In 1956 Marilyn Monroe arrived in England to shoot the ill-fated The Prince and the Showgirl, directed by and starring the illustrious Laurence Olivier. The film had little success upon its release, instead becoming renowned for the drama behind the cameras instead of that in front. From the conflict and turmoil however, there arose another story that is only now seeing the light of day; the short and bittersweet love affair between Marilyn Monroe and third AD, Colin Clark.
The film is a pleasure to watch, and not as stuffy as one might imagine from a love story based on the set of a uninspiring cinematic flop. Instead, the sound-stage environment beautifully reflects the duality of the characters, and provides an arena of conflict where reality meets performance. Almost everything about the film is two-sided and always with a whiff of deception (for some this even extends to the validity of the source material). Just as ‘Marilyn Monroe’ is a mask for Norma Jean Mortenson, so is the on-screen Marilyn merely a role to be played. The film depicts the darker side of the woman, the distress, confusion and loneliness she felt whilst off-screen, a huge disparity between the electrifying and glamorous star we see in the movies.
The insecure and troubled Marilyn is played sensationally by Michelle Williams, who has obviously worked hard on perfecting her wiggles and achieves an exceptional rendering of the iconic star. Whilst her imitation is excellent, her performance of the troubled Marilyn (a side rarely seen) is equally as strong. She glides through the fractured personality with ease, but provides enough consistency to really connect the multiple personalities with the one that we know.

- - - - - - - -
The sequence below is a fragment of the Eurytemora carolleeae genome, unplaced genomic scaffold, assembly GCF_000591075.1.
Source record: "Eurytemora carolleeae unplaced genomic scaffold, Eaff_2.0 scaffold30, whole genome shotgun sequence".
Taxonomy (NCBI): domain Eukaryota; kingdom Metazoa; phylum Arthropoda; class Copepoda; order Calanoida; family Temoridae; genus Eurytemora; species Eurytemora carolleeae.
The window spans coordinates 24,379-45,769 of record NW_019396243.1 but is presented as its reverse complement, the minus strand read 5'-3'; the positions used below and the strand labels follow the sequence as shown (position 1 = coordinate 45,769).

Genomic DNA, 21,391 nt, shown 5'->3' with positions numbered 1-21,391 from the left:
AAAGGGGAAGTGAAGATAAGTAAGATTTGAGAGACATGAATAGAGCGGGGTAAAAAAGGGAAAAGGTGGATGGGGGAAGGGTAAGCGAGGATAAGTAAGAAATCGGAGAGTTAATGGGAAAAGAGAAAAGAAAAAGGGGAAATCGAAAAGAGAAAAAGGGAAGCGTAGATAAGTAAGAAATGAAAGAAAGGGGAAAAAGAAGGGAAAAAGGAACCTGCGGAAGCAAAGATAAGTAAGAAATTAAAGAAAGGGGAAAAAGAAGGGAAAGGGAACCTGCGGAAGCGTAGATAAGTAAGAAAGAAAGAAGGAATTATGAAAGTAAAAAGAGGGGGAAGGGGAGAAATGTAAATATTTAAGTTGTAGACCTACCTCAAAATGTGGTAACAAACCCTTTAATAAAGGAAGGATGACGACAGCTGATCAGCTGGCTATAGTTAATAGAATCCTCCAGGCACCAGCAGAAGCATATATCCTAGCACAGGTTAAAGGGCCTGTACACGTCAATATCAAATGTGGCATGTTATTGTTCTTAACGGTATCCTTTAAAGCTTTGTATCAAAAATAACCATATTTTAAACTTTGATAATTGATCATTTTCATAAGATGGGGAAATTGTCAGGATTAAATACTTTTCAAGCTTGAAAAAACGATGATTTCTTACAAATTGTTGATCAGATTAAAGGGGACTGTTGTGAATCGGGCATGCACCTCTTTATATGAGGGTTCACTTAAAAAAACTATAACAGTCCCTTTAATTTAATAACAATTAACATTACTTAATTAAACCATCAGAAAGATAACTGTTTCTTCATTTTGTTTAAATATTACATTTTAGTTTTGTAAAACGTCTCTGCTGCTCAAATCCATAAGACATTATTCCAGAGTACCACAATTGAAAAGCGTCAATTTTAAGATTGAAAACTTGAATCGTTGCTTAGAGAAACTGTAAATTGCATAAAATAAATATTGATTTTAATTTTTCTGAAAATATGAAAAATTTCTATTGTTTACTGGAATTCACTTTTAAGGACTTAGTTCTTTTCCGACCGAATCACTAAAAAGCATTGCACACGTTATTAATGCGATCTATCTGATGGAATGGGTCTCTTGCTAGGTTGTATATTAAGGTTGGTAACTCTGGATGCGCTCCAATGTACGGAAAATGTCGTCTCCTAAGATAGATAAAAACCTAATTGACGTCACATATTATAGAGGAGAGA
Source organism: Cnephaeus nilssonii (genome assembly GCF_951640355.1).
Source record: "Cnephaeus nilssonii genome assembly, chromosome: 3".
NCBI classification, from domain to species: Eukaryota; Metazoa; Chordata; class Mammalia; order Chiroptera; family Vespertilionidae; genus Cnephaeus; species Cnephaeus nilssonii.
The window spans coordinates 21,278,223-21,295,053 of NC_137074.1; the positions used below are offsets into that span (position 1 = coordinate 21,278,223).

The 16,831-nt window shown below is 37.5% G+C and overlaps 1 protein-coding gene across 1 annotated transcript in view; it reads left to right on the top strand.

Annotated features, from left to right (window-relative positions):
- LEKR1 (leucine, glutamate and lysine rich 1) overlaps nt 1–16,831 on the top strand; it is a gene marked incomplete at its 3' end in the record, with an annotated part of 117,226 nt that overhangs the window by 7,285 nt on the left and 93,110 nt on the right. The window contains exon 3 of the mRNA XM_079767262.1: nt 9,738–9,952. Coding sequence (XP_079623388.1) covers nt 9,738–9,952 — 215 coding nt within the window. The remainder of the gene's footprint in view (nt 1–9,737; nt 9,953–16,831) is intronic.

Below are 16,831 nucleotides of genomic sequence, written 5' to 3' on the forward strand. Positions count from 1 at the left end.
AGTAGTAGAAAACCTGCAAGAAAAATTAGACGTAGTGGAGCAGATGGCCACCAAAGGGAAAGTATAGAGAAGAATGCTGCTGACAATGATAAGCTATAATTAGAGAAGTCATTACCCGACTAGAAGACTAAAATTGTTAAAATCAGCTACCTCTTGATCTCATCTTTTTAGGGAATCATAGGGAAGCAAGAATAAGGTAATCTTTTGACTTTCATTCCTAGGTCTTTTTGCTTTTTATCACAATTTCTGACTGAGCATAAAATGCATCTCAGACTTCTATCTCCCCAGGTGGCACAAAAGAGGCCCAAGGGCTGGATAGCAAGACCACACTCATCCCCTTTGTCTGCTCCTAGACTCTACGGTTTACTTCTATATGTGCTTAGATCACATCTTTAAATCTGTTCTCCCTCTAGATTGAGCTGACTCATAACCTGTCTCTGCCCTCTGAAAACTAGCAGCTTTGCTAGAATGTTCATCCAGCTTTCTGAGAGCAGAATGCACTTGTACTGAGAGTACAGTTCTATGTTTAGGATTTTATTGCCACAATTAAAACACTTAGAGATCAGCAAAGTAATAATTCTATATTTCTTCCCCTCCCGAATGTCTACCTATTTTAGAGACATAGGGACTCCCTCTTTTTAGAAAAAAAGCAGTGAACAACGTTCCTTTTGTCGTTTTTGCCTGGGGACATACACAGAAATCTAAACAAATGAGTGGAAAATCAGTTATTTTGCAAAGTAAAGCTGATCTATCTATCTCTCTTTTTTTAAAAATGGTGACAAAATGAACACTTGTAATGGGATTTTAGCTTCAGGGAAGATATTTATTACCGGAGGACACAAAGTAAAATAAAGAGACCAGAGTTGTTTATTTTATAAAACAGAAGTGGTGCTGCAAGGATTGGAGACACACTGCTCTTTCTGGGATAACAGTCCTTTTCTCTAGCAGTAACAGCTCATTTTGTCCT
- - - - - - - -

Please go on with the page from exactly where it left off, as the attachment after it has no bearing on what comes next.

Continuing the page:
Attempting to navigate the changing moods of Marilyn is Colin Clark (Eddie Redmayne), the young, third AD of the production who gradually wins the trust and friendship of Marilyn. This friendship climaxes in a week-long platonic love affair, when Marilyn’s then-husband Arthur Miller, leaves the set to return home. Clark becomes infatuated with Marilyn, believing the relationship to be based on love, however it becomes increasingly apparent to the viewer that it is no more than a defence mechanism for the troubled starlet. Clark exudes boyish charm and sexual naivety which seems to explain Marilyn’s desire for connection. Much like a tortoise, Marilyn hides when feeling threatened, whether from external sources or her own insecurities, and therefore the entirely nonthreatening (and lovestruck) Clark makes a perfect companion during her week alone.
Williams’ Marilyn must face off against her director, and co-star Laurence Olivier, portrayed by Kenneth Branagh in a role he was born to play. Branagh is already infused with the majesty of Shakespeare and the great theatrical tradition, and having been both star and director, lends great weight and experience to his role of Olivier. In My Week With Marilyn, Olivier is seeking to make the next great British film, and frequently clashes with Marilyn’s unreliability and her evoking of method acting, a technique he despises. The relationship between Monroe and Olivier lends a third dimension to the film that is interesting in its execution, but also because it sums up the culture of film making at the time. Olivier feels out of touch with the Hollywood and wants to join the ranks of movie stars, however, despite his greatness he can’t but help feel inadequate next to Marilyn and her undeniable talent.
With a great supporting cast that includes Judi Dench, Emma Watson, Dougray Scott and Zoë Wanamaker this is fantastic film that is hugely enjoyable. Of course it remains of particular interest to the legions of Monroe fans, as well as those with an interest cinematic history and the duality of the art form, and further serves as a reminder that the models of perfection that we are exposed to on-screen are little more than characters of which we know little about.